In this case, two String objects are created and both of them are on the heap. All objects are created on the heap. Always.

So what's the String Literal Pool? Well, it's just a pool of references, not objects. Each of the references in that pool refers to an object on the heap (because that's where all objects are).

With that line of code, you'd have two String objects on the heap with the value "abc". One of those objects would be created when the class is loaded. That object would have a reference to it from the String literal pool. The other object would be created when the above line was executed (based on the keyword "new"). The variable s obtains a reference to that object.

When s goes out of scope, assuming no other variables reference the object referred to by s, that String would be eligible for garbage collection. What about the one referenced from the String Literal Pool? That one is not eligible for garbage collection because you retain a reference to that object from the Pool.

I hope that helps,
Corey


SCJP Tipline, etc.
Sundar Murthi
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Joined: Mar 05, 2004
Posts: 209
Ok Corey

I understand ur explanation

but consider the following one




At line2 how many objects are created..

waiting for ur reply..
Swamy Nathan
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Joined: May 16, 2004
Posts: 187
String s = new String("abc");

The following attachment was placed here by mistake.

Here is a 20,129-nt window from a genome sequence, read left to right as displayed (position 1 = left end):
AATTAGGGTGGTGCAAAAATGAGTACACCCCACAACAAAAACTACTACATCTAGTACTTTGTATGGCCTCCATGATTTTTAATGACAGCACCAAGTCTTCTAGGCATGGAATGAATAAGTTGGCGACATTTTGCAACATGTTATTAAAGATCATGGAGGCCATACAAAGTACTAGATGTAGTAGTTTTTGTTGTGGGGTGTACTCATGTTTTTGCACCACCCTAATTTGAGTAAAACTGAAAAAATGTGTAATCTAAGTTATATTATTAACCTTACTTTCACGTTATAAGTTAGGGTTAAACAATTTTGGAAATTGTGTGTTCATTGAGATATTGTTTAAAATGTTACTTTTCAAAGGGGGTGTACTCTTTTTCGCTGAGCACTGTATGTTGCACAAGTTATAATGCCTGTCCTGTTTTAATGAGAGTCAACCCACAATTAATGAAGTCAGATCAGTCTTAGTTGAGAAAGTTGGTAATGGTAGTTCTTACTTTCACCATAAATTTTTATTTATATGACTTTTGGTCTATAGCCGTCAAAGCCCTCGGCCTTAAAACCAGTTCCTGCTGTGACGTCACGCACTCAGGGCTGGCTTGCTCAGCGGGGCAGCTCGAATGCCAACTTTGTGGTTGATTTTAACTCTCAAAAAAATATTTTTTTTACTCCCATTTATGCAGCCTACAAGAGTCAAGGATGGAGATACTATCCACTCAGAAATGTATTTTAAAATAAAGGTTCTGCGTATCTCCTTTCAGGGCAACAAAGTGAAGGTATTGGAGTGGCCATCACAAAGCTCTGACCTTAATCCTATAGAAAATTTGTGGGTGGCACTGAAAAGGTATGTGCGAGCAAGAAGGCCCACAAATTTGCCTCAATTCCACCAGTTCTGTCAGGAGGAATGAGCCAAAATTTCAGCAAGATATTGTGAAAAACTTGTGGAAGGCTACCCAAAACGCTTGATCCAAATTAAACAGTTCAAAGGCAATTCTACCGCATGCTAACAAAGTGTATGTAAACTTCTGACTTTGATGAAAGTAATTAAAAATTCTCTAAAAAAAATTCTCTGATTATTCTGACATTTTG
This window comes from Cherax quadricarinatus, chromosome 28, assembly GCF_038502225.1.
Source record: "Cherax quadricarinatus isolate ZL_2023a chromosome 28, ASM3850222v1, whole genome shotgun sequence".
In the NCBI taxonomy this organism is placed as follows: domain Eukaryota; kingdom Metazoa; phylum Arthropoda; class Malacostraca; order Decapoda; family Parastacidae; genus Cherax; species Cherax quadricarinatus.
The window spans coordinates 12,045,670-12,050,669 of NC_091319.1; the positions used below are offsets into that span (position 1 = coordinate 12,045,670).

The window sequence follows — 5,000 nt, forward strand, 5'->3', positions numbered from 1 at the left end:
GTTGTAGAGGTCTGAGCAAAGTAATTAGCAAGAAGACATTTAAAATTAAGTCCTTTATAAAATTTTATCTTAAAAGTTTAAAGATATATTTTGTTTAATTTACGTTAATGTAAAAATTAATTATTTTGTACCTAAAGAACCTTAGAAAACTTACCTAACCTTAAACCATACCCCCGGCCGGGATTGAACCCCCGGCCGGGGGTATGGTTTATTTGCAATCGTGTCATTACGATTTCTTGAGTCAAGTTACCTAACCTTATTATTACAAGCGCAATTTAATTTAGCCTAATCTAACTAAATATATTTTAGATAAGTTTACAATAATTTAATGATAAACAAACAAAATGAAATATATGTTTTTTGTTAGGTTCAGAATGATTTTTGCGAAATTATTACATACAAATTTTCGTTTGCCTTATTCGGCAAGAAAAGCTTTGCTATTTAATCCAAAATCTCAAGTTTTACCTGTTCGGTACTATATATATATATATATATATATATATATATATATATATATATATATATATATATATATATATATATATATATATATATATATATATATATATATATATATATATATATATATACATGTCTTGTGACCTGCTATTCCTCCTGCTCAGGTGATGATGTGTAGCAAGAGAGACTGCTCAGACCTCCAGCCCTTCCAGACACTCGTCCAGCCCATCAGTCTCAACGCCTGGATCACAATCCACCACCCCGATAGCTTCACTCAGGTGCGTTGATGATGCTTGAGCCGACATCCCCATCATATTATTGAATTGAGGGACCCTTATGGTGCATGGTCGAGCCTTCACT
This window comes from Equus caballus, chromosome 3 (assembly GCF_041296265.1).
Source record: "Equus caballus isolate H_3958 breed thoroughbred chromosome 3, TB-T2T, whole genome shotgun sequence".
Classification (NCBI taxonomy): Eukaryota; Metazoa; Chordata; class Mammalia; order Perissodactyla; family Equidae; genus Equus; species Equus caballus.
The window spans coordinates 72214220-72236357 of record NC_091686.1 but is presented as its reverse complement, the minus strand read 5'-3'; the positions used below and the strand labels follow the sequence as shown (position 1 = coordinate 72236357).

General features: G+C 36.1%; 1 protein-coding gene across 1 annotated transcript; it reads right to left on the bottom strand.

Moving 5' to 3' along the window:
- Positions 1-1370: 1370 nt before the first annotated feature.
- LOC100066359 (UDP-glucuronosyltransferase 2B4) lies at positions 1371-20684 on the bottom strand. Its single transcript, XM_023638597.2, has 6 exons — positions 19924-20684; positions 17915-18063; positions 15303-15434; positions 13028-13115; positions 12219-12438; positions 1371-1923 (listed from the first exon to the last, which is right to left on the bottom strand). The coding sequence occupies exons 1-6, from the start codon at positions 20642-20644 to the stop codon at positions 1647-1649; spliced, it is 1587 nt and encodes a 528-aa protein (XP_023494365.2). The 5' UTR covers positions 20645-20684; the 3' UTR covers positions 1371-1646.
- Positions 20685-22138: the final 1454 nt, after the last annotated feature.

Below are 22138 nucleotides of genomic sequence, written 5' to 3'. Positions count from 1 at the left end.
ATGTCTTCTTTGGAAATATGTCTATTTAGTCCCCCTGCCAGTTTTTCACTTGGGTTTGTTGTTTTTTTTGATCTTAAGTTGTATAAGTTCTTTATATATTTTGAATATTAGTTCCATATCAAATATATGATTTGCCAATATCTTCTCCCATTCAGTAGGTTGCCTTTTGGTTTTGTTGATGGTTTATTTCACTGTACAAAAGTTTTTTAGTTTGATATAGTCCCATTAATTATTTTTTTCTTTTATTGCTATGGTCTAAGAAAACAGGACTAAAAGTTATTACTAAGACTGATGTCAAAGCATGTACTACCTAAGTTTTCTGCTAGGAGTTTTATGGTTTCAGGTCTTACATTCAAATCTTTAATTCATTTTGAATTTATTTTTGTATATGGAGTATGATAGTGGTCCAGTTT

String s1 = new String("abc"); //line2

Let me make a try. I am hoping I understood Corey's explanation correctly.



One of those objects would be created when the class is loaded. That object would have a reference to it from the String literal pool. I guess that is "abc" literal common to both lines of code.

Then two more objects will be created for each useage of new.

Total objects created is 3 out of these three, two will be pointed(referred) to by the refrences s and s1. One will not be pointed to by any reference in the code and only by a reference from the literal pool. [It looks like the object pointed to by the reference in the literal pool is an extra unused surplus.]

If there was any other String s3 with value of "abc" where new was not used it would point to the same object pointed to by the refrence in literal pool.

From Corey's explanation a literal pool is like (well not exactly) the free lunch service provided for all students in a school cafeteria and using the new means u choose to buy/bring your own lunch. But for some reason the cafeteria seems to also provide a free lunch version of every personal lunchbox in the hope that some other student may utilize that free lunch.
[ June 15, 2004: Message edited by: Swamy Nathan ]
Corey McGlone
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Joined: Dec 20, 2001
Posts: 3271
Originally posted by Sundar Murthi:
At line2 how many objects are created..


Swamy is correct, there are 3 String objects created after line 2 has executed. Only one String object is created when the class is loaded and that constant is used for both lines. Of course, you then use the keyword "new" twice, which causes two more String objects to be created.